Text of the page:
Linked by Thom Holwerda on Sun 9th Sep 2007 18:08 UTC, submitted by koki
BeOS & Derivatives "The primary intention of my previous article was to make it very clear why and when locking is needed in multithreaded applications. In this article, I want to present my experiences in writing a new prototype for a replacement of the document model in WonderBrush and how it is manipulated and rendered asynchronously."
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RE[2]: Sounds overly complicated
by Savior on Mon 10th Sep 2007 16:28 UTC in reply to "RE: Sounds overly complicated"
Savior
Member since:
2006-09-02


The downside of single-threaded applications (or even single-threaded updating of the GUI) can clearly be seen in Windows, where such behaviour is very common.

Single-threaded behaviour results in this: On Windows XP, you can't even move a window on screen if it's single threaded application blocks on something.
...
A typical application window in Windows goes white under heavy load or under a longer process (liking unpacking an archive) because unpacking happens in the same thread as the GUI-updating.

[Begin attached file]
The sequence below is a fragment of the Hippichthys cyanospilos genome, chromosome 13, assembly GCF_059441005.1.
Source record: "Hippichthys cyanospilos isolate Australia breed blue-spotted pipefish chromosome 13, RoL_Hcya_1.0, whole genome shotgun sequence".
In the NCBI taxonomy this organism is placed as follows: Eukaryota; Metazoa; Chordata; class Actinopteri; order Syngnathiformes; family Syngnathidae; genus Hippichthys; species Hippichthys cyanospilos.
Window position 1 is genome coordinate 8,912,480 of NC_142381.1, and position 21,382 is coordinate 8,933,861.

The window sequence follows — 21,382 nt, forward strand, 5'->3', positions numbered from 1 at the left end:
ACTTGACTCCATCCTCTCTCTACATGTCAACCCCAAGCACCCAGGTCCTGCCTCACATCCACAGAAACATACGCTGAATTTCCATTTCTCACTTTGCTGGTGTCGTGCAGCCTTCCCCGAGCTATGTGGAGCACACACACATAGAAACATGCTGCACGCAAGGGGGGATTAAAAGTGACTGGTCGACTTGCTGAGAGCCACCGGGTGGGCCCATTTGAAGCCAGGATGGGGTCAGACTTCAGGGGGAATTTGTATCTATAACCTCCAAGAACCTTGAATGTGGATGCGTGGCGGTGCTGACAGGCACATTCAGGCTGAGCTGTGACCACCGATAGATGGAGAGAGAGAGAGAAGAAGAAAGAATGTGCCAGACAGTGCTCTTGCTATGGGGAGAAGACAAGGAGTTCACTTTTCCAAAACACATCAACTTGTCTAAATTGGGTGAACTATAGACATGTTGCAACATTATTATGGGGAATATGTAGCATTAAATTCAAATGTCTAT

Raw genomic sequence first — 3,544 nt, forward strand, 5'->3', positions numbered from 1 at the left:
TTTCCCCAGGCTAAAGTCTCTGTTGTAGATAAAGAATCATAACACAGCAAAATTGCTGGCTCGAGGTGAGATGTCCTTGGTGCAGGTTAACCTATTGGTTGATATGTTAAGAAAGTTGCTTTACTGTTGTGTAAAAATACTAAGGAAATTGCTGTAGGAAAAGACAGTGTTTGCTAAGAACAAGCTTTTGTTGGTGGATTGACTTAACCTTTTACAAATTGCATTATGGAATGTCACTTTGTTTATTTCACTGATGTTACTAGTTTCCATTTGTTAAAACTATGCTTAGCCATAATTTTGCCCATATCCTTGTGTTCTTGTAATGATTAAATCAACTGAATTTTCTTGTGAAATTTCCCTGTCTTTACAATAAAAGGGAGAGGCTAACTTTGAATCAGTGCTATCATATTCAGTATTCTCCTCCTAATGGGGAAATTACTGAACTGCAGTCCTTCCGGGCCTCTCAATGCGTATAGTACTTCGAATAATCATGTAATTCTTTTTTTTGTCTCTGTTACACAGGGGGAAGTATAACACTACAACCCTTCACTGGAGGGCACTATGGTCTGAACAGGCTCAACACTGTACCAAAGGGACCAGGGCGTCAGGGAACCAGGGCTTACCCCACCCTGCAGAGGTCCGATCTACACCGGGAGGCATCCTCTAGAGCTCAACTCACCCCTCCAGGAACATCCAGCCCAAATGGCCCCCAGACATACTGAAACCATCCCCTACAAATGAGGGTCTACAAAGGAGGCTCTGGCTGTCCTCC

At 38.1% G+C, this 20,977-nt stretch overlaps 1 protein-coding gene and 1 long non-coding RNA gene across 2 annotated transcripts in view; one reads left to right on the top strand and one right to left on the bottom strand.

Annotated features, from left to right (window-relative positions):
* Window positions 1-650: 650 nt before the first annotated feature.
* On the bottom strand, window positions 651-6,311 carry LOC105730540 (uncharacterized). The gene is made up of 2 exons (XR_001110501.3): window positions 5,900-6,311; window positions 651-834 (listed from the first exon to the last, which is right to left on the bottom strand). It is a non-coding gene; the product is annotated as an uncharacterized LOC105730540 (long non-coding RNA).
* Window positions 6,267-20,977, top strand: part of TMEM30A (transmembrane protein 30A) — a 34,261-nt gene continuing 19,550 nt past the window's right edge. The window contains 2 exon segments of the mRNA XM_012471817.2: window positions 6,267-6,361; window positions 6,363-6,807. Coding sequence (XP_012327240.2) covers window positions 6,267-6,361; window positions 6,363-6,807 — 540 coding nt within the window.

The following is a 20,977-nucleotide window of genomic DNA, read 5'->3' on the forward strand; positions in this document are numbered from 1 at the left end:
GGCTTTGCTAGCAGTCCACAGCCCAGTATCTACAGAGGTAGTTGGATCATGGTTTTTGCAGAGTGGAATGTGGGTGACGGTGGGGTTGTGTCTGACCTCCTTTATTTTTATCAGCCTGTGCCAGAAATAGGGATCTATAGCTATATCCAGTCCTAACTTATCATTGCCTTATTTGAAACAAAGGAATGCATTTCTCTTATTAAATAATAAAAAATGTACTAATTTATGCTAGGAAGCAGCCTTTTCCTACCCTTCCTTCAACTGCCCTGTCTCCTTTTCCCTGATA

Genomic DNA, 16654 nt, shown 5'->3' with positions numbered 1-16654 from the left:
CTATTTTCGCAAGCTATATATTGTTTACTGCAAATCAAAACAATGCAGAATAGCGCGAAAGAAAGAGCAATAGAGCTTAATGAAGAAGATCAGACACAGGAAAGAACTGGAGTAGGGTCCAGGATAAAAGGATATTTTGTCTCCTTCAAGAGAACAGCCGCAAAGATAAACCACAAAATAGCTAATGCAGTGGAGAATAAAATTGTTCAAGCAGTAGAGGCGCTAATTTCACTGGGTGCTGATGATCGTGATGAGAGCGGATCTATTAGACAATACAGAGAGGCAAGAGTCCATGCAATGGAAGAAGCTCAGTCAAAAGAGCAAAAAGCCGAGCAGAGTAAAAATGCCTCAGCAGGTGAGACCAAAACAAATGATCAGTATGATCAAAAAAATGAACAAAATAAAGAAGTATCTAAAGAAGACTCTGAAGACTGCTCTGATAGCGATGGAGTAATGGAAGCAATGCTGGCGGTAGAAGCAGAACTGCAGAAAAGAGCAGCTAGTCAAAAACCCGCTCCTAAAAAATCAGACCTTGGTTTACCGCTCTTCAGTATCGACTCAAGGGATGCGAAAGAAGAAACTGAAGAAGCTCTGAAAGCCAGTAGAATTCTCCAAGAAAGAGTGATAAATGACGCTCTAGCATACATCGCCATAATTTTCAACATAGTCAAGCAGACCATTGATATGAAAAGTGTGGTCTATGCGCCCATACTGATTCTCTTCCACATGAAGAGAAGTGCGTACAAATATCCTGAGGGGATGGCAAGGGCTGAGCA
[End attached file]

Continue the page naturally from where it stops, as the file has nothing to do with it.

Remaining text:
While I agree with the statement about single threaded application completely, I fail to see the problem with the one GUI thread - many worker thread approach. And you did not explain that in your comment either.

I find it, once learned, easier to use, since you separate the presentation logic from the business logic clearly. If you have x threads in your application, each of which may or may not access the GUI, that can make the code much more difficult to understand.

As a sidenote, I have always found Windows applications quicker than Linux ones, at least on the GUI. And Linux applications are not free of the single threaded problem, either. Especially package managers: I have yet to see one that can update its screen properly while querying the package list. I have not used BeOS, but I will try Haiku as soon as it is ready; it would be nice to have an OS that is really desktop-oriented.

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